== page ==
- The percentage of those who received ARB was 22.2% among Covid patients and 19.2% in the control group (relative difference, 13.3%)
- The percentage of patients who received ACE inhibitors was 23.9% and 21.4% respectively (relative difference, 10.5%).
Other anti-hypertensive drugs have also been used more in patients than in the control group, with a generally greater difference compared to ACE inhibitors and ARBs.
In addition, sick patients used a combination of anti-hypertensive drugs more frequently than healthy patients, had a more frequent history of hospitalization for cardiovascular and non-cardiovascular diseases and, according to the CReSc index (Chronic Related Score) with an increasing score of 0 to 4 in line with the aggravation of the clinical situation, presented a substantially worse clinical profile.
The analysis showed that patients infected with the virus have a higher score, make more frequent use of anti-hypertensive drugs and are more affected by cardiovascular diseases.
This suggests that the clinical manifestations of the infection occur mainly in clinically fragile individuals and, among these, in patients suffering from cardiovascular and metabolic diseases.
However, drugs such as ACE inhibitors and sartans do not seem to have any direct role in promoting a greater risk of infection development or aggravation.
In particular, it emerged that, compared to the control group, patients with COVID-19 make greater use of 10-13% of ACE inhibitors and sartans, but also of other antihypertensives, such as beta-blockers and diuretics, and of other drugs such as antidiabetics.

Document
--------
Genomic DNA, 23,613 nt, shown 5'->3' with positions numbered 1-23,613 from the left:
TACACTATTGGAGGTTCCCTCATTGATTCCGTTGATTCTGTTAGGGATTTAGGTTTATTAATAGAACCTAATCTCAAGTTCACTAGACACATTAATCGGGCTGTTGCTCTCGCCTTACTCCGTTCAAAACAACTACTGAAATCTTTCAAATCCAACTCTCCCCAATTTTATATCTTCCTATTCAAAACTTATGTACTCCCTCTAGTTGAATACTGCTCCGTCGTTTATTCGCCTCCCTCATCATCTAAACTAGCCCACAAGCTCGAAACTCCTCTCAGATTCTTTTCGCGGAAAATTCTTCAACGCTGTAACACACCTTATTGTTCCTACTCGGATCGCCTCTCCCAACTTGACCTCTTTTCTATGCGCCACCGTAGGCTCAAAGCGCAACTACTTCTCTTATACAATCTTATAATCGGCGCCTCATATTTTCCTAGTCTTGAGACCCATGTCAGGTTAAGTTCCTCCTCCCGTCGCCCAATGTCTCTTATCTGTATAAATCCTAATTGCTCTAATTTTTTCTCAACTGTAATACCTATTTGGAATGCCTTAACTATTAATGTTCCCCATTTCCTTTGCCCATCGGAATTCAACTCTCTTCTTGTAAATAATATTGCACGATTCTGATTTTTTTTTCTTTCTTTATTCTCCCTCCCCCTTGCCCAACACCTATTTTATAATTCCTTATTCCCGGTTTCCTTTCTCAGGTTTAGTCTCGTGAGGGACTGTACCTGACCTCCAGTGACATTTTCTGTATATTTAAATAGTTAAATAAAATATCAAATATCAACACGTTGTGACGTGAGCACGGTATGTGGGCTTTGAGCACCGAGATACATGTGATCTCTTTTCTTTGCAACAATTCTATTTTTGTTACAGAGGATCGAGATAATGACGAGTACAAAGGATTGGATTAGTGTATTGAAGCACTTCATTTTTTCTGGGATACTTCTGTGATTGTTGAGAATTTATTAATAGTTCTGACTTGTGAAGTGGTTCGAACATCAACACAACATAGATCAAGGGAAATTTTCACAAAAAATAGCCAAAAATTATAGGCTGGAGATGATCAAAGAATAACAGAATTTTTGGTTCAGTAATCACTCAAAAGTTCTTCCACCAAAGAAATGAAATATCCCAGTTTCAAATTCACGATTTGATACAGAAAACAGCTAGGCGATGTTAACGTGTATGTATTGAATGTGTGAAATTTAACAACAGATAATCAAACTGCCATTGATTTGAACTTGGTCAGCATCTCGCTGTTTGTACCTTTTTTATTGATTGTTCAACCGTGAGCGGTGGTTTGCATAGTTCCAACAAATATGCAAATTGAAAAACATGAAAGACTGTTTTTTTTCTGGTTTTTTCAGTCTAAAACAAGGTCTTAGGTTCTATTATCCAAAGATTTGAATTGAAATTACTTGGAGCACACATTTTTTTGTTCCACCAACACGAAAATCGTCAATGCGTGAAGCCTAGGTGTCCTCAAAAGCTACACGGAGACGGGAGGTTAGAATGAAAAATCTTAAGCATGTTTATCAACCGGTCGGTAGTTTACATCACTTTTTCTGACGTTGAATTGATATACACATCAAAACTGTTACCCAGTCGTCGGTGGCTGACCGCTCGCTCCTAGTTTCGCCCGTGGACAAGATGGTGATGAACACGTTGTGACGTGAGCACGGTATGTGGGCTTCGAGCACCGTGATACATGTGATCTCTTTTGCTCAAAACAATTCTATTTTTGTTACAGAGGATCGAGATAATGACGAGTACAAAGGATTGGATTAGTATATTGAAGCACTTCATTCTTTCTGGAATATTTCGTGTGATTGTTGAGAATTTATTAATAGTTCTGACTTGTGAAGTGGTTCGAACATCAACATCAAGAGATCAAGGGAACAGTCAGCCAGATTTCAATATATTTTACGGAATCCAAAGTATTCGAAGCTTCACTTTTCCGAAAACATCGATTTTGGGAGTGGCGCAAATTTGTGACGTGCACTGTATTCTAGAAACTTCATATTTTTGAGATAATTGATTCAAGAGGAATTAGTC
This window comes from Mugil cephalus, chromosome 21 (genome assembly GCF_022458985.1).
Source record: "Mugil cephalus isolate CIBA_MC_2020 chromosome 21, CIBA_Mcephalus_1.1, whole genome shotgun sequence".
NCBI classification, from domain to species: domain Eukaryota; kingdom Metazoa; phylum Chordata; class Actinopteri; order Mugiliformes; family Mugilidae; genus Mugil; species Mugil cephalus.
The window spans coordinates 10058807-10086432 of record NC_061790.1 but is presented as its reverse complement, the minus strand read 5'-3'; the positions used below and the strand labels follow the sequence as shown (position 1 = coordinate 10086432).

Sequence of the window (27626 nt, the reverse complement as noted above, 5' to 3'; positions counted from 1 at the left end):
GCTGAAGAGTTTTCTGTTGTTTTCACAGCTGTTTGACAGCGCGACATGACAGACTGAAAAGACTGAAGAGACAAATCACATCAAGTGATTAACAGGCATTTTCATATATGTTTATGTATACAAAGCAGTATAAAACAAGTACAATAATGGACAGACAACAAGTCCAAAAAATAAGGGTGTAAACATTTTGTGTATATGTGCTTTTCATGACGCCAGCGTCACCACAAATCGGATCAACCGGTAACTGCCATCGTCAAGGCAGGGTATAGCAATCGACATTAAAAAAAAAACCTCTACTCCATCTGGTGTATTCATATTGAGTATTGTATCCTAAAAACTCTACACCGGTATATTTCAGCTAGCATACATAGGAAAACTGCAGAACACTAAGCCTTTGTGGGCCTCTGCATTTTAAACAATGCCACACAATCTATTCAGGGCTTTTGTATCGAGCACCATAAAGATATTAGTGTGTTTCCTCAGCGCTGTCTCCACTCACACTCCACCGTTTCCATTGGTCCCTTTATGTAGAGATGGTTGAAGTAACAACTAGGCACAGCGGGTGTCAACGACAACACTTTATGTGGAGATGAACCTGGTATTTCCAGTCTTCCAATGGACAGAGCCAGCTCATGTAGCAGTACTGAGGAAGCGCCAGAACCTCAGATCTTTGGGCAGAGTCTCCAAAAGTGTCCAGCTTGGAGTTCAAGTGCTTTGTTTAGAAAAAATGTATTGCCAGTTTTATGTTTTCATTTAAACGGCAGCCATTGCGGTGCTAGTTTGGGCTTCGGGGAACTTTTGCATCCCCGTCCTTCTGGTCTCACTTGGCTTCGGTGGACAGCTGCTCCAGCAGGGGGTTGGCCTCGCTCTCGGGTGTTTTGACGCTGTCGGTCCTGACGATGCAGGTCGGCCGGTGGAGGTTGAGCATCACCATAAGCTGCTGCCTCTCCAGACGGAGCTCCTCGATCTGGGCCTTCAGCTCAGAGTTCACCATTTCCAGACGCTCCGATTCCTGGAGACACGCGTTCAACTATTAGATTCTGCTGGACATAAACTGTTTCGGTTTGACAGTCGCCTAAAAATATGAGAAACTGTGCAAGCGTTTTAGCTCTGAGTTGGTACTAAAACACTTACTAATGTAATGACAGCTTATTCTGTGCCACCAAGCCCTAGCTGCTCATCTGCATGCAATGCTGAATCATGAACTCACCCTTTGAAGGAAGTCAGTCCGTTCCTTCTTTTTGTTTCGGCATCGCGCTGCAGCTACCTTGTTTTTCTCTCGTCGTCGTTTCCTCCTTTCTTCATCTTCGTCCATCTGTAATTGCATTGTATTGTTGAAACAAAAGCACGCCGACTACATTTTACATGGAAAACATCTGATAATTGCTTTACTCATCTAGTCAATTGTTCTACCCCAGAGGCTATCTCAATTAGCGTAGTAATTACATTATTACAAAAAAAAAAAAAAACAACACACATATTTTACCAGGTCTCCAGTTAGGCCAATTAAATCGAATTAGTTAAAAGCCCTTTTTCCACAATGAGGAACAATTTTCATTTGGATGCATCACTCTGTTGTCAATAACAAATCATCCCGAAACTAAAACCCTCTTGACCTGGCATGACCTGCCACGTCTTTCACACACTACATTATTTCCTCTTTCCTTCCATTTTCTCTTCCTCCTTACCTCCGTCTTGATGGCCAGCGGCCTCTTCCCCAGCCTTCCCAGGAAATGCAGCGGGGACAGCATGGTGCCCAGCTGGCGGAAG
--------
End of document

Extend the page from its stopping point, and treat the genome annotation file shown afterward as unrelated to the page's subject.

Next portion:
This revealed that the patients who contracted the virus are those who preferentially have a somewhat compromised state of health, of which the increased consumption of drugs is a reflection.
The study included sub-analyzes in order to take into account any differences by gender or age (over 60 vs under 60), but in both cases the results were confirmed, without therefore highlighting significant differences between the different groups.
Furthermore, the hypothesis that the risk for patients receiving anti-hypertensive drugs was not only an increase in the probability of being infected with the virus, but of developing the symptoms in a more severe form due to exposure to the blockers of the RAS system, was also investigated.
The analysis of over 600 cases, including patients admitted to intensive care and the deceased, has also denied the latter hypothesis.
Overall, no statistical evidence has emerged of an independent association between the use of a combination of anti-hypertensive drugs (in which an ACE inhibitor or a sartan is by far the most common component) and the risk of COVID-19.
Therefore, the results of this study don't provide evidence of an independent relationship between RAAS blockers and susceptibility to Covid-19 in humans.
As said, Covid-19 patients had a higher baseline prevalence of cardiovascular conditions and diseases (hypertension, coronary heart disease, heart failure and chronic kidney disease) for which treatment with the drugs studied here is often used.
In addition, two other articles on the same topic were published on the "New England Journal of Medicine" based on similar data from other countries that showed the same results.
One of the strengths of the study is the large number of clinical cases and the inclusion of a large and well-coordinated control group, without which the interpretation of the collected data would have been difficult.
A strong point was also the fact that the Lombard database included previous hospitalizations and made it possible to accurately observe the drugs prescribed for outpatients.
In fact, the possibility of being able to use the data from the flows and databases of the Lombardy Region and the regional COVID register, has made it possible to trace the clinical and diagnostic-therapeutic history of patients up to 5 years prior to the study, including all episodes of hospitalization for various diseases, including tumor pathologies, and to be able to reasonably exclude that the dosing of these drugs increases the risk of incurring the infection and having an unfavorable prognosis.
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- Mancia G, Rea F, Ludergnani M, Apolone G, Corrao G. Renin-Angiotensin-Aldosterone System Blockers and the Risk of Covid-19. N Engl J Med. 2020 May 1. [Epub ahead of print] doi: 10.1056 / NEJMoa2006923